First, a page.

The ASOS (LSE: ASC) share price has performed terrifically over the past year. Sure, Covid-19 lockdowns have taken a huge bite out of clothing retailers in that time. But even as we’ve spent less on work and leisure attire, the closure of non-essential retail has played into the hands of the e-commerce giants.
This particular online retailer had soared more than a third in value during the last 12 months to last night. However, the ASOS share price has dropped 14% on Thursday following a pretty frosty reaction to latest financials. The UK retail share fell to its cheapest since August at one point at £38.95 per share.
Strong sales rise
In a trading statement for the four months to June, ASOS said that retail sales had risen 26% year-on-year to £1.24bn. At constant currencies turnover was up 30%.
In the UK sales at stable exchange rates jumped 60% year-on-year to £526.4m. Meanwhile sales in ASOS’s international territories rose 15% from the corresponding 2020 period to £715.7m. Overseas turnover growth was strongest in the US, up 31% at £144.8m.
Revenues cool, supply issues emerge
However, UK share investors have taken fright on news that trading has slowed down more recently. ASOS described its activity in the final three weeks of the period as “more muted,” commenting that “continued Covid uncertainty and inclement weather, particularly in the UK, impacted market demand.”
ASOS added that it expects trading to remain volatile in the near term given the evolving Covid-19 situation in its markets. Consequently it said that it expects sales growth during the two months to August to be “broadly in line” with the same period last year. Group turnover rose 30% on an underlying basis back then.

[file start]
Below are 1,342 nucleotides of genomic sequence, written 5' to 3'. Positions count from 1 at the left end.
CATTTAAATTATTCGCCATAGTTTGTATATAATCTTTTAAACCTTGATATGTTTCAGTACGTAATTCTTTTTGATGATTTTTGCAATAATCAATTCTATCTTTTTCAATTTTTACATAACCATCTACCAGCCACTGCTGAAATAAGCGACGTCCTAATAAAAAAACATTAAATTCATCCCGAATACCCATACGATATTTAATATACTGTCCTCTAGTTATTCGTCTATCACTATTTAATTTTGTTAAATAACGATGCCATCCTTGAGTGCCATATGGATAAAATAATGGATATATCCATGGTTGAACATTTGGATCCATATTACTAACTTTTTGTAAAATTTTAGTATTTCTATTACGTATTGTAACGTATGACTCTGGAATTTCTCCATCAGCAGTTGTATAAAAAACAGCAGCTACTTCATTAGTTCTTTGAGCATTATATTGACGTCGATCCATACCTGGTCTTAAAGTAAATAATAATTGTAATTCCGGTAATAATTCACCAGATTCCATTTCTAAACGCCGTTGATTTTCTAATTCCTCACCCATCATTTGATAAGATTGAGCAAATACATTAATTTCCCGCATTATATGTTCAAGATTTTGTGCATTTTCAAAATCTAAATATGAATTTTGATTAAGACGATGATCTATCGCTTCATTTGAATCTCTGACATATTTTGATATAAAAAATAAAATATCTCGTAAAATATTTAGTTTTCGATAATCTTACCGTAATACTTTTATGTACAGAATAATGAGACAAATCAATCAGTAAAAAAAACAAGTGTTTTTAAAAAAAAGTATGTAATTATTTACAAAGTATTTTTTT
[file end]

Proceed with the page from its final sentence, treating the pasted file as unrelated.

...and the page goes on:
Softening sales isn’t the only problem ASOS is facing today though. The retailer said that “global freight capacity shortages and delivery delays coming out of key areas of supply” had continued in the last four months. This, along with adverse exchange rates and an unfavourable product mix caused by Covid-19 lockdowns, meant that gross margins fell 150 basis points year-on-year.
Time to buy ASOS?
The twin threats of growing supply chain problems and the ongoing pandemic are clearly significant to ASOS’s outlook. But these troubles wouldn’t discourage me from adding this UK share to my own stocks portfolio. In fact I’d see the ASOS falling share price as an opportunity to buy.
As someone who buys stocks with a long-term view I think the company remains highly attractive. E-commerce continues to grow at an impressive rate, and ASOS itself added 1.2m more active customers between February and June (it had 26.1m active shoppers on its books as of last month).
I’m also encouraged by ASOS’s decision over the past year to snap up some of the hottest clothing brands and use them to drive future growth. Indeed, ASOS has recently signed a deal with Nordstrom to sell its Topshop-branded products through the US department store’s website and physical stores.